Genna East (author) from Massachusetts, USA on February 24, 2013:

@Martie Coester

Hello Martie. You bring up some very interesting points. Ancient Rome has always interested me as well; its centuries of turbulent history; its many contributions, and “similarities” to more modern cultures in the Western world. This certainly explains several images in the partial dream sequence. Thank you for those thoughtful comments and for the visit. Good to see you. :-)

Genna East (author) from Massachusetts, USA on February 24, 2013:


Hi Martin. Thank you! My imagination through my dreams gets the credit. I only wish I could remember more of them.

Genna East (author) from Massachusetts, USA on February 24, 2013:


Hi. I agree. Indifference is the one sin, so to speak, under which you can sub-categorize all others. Thanks for the visit, and those interesting comments about Dante’s Inferno.

Genna East (author) from Massachusetts, USA on February 24, 2013:

@Rany Godwin

Hi Randy.

I wasn’t sure which format to use, so I picked the story option...I really didn’t know what else to call it. :-) Thanks for the visit, and the encouragement.

Genna East (author) from Massachusetts, USA on February 24, 2013:


Thank you...I didn’t think of the link, but that is very good idea. Thanks very much for the visit and those nice comments and vote. It’s nice to meet you. :-)

Faith Reaper from southern USA on February 24, 2013:


Thanks for sharing your vivid and dark dream. I believe you had a vision, and were meant to share it with us! How very fascinating, your dream and then your interpretation!

Astounding and beautiful. Great writing here! Loved the music and video too.

Voted up ++++ and sharing

God bless, Faith Reaper

mckbirdbks from Emerald Wells, Just off the crossroads,Texas on February 24, 2013:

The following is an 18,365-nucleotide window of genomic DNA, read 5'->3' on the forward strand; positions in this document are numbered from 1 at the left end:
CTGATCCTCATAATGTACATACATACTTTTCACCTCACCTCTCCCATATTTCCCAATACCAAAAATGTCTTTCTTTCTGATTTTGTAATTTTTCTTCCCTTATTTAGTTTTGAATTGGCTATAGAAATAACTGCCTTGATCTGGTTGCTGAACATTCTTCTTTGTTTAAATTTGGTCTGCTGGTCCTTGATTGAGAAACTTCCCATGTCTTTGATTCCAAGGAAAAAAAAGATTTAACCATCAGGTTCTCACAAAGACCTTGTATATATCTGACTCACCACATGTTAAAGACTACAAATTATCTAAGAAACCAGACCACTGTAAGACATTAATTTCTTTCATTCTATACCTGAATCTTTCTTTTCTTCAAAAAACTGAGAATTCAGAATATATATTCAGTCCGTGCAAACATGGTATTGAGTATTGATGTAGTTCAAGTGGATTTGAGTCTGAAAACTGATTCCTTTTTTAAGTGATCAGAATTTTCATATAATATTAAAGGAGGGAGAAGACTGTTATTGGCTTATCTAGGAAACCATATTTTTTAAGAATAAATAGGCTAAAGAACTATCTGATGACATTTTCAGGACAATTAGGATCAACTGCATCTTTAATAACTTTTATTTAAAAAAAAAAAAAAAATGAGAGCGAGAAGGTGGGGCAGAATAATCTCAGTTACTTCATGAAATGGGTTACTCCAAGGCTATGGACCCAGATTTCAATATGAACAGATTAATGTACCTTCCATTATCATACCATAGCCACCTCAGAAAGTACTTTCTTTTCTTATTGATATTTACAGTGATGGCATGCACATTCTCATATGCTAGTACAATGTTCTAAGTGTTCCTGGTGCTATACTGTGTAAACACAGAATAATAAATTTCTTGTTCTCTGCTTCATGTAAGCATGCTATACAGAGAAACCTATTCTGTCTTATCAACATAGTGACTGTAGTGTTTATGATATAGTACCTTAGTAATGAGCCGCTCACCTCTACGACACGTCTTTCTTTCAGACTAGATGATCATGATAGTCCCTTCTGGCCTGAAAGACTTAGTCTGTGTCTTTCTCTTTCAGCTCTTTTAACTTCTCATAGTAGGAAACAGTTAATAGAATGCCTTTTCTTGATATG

Hello Genna, you have become an Oracle with both the dream and the interpretation. What an archeological uncovering of the many layers of your thinking.

Ruby Jean Richert from Southern Illinois on February 24, 2013:

I am speechless Genna. This is so very beautiful. You write of olden days, yet it is a sign of our time today. Humanity, Is it lost? This piece is so thought provoking. I will be thinking about it for some time. Sharing...Hugs

DnWW on February 24, 2013:

I read this twice and came back twice. I couldn’t think of anything to write because I was a bit gobsmacked. The dream and interpretation are fascinating ---- filled with interesting, compassionate thought that runs deep. The theme song ‘Now We Are Free’ ignites the dream’s passage into the soul. Thank you for writing about your dream and this timeless message Gen. You take my breath away.

Martie Coetser from South Africa on February 24, 2013:

A very interesting dream of an intellect pondering over the serious issues of mankind. Also interesting interpretation. I find the history of the Romans extremely interesting - it is such a proof that mankind has not grown mentally and psychologically in spite of all knowledge obtained. Man only managed to improve their resources, tools and toys throughout the years.

Martin Kloess from San Francisco on February 23, 2013:

Nice journey.Very imaginative. Thank you.

WillStarr from Phoenix, Arizona on February 23, 2013:

Wow! Very good, Genna, and voted that way!

Don A. Hoglund from Wisconsin Rapids on February 23, 2013:

I agree that indifference is the greatest fault. I recall the study of Dante in school years ago. There was a scene about people who constantly followed different flags and could not get into either heaven or hell.

Randy Godwin from Southern Georgia on February 23, 2013:

Interesting format for a short tale, Genna! Enjoyed!


Hideki-ryuga on February 23, 2013:

Thanks for this beautiful short story. I understand why you included an interpretation though you could have added a link to a different hub about it and left your readers the time to read and try to figure out and extract the symbolism hidden beneath. Lately, I have witnessed a healthy rise in short stories production here in hubpages which is a great thing. Thank you again for this lovely story. Story Voted Up .